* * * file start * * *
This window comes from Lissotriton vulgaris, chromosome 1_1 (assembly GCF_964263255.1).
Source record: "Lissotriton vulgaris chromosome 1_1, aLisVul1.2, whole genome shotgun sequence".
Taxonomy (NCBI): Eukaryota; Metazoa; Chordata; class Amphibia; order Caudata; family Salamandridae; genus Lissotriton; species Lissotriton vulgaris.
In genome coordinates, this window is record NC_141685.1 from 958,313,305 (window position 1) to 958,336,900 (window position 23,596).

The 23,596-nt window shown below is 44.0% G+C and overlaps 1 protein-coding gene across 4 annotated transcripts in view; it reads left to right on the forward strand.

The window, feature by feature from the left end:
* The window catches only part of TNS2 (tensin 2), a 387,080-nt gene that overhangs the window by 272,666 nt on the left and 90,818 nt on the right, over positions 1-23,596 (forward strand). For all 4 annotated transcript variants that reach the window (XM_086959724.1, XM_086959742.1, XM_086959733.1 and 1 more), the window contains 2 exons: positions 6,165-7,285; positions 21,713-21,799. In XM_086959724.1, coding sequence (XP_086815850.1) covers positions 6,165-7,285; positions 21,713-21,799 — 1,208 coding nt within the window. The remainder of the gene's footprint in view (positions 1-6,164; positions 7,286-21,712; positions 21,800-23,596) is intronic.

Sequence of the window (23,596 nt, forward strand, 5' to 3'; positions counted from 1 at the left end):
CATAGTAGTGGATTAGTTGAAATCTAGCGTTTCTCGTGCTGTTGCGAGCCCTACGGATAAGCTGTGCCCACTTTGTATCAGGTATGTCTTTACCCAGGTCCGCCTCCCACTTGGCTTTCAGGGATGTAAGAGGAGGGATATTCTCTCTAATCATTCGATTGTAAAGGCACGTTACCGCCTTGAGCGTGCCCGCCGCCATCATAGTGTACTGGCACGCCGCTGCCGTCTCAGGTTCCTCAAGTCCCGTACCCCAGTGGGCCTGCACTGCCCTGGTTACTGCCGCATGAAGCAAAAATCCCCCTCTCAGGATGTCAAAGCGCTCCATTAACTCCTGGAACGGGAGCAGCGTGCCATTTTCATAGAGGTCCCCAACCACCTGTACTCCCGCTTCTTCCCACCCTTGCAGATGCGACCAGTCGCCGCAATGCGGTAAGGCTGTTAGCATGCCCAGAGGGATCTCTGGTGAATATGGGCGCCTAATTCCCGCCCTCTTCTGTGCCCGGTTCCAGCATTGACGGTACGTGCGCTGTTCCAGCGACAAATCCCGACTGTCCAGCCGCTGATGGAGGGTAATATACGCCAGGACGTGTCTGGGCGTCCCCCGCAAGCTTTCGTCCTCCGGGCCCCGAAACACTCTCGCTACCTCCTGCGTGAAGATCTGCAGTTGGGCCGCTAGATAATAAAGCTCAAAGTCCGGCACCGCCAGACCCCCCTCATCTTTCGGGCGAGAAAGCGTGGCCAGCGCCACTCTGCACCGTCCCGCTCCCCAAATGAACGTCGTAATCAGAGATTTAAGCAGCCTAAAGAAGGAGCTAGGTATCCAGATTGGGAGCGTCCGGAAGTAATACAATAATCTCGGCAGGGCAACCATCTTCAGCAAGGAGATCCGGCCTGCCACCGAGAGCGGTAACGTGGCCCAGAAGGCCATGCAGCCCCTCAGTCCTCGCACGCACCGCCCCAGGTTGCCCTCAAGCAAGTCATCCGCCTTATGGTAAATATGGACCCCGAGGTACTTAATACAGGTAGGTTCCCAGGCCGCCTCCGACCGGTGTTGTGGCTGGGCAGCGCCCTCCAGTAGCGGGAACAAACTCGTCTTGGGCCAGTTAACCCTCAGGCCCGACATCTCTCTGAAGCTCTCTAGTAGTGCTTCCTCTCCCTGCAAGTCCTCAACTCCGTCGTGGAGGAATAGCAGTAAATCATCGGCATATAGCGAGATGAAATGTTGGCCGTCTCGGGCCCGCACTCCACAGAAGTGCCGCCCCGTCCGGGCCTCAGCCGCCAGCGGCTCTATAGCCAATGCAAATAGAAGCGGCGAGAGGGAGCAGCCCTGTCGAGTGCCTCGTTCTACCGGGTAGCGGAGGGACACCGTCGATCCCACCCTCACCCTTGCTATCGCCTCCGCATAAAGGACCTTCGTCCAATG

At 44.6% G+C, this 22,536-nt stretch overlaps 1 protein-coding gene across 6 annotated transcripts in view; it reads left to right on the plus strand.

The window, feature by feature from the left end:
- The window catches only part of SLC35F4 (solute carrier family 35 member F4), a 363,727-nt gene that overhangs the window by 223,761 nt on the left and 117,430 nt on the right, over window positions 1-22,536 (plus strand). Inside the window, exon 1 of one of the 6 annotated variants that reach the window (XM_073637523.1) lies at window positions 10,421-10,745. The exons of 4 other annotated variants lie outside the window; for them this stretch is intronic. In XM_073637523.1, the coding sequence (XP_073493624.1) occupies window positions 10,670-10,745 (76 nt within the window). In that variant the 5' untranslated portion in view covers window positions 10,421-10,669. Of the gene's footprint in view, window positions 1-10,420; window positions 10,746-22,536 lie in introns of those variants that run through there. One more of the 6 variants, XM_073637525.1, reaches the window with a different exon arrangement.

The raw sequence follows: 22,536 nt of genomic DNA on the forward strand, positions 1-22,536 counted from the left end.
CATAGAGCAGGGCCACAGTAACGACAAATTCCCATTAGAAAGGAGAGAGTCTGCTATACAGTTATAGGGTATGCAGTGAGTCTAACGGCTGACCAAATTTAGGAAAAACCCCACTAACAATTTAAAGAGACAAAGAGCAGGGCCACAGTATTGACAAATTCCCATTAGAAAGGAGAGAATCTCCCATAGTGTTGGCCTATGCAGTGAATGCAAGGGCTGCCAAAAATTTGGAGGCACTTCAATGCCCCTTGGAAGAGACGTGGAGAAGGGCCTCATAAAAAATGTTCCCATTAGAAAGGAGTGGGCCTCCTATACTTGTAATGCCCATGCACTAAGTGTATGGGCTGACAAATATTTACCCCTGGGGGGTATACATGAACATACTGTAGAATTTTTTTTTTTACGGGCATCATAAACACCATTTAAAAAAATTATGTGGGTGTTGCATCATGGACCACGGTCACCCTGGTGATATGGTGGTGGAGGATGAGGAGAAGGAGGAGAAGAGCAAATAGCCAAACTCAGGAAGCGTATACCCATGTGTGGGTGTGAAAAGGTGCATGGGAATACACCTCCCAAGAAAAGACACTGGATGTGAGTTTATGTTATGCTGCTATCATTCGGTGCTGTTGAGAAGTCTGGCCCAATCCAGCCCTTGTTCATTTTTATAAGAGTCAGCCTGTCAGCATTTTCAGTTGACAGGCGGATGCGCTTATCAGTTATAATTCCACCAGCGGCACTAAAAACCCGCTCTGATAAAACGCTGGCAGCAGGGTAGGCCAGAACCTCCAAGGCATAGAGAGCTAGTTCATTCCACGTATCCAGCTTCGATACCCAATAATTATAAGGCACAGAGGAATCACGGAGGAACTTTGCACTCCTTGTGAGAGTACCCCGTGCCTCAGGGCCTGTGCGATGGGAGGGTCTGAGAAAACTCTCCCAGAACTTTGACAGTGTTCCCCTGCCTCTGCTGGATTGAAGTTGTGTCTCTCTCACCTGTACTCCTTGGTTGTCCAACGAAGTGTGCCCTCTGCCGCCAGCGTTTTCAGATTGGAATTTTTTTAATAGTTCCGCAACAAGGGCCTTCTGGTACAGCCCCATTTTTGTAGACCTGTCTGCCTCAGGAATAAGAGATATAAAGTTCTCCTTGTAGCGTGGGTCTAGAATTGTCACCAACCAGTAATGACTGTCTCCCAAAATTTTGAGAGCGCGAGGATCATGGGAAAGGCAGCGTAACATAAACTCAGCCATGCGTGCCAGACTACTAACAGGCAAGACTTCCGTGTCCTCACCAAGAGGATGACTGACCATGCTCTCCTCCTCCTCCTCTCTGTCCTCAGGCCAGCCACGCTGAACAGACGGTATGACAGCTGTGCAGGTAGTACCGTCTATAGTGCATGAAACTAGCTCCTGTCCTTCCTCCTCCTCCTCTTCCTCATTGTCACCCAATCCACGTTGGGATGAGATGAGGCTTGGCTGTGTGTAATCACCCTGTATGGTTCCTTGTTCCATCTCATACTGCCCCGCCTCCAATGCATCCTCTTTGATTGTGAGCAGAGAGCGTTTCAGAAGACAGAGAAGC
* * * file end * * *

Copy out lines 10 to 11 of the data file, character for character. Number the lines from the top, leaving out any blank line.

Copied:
At 44.6% G+C, this 22,536-nt stretch overlaps 1 protein-coding gene across 6 annotated transcripts in view; it reads left to right on the plus strand.

The window, feature by feature from the left end: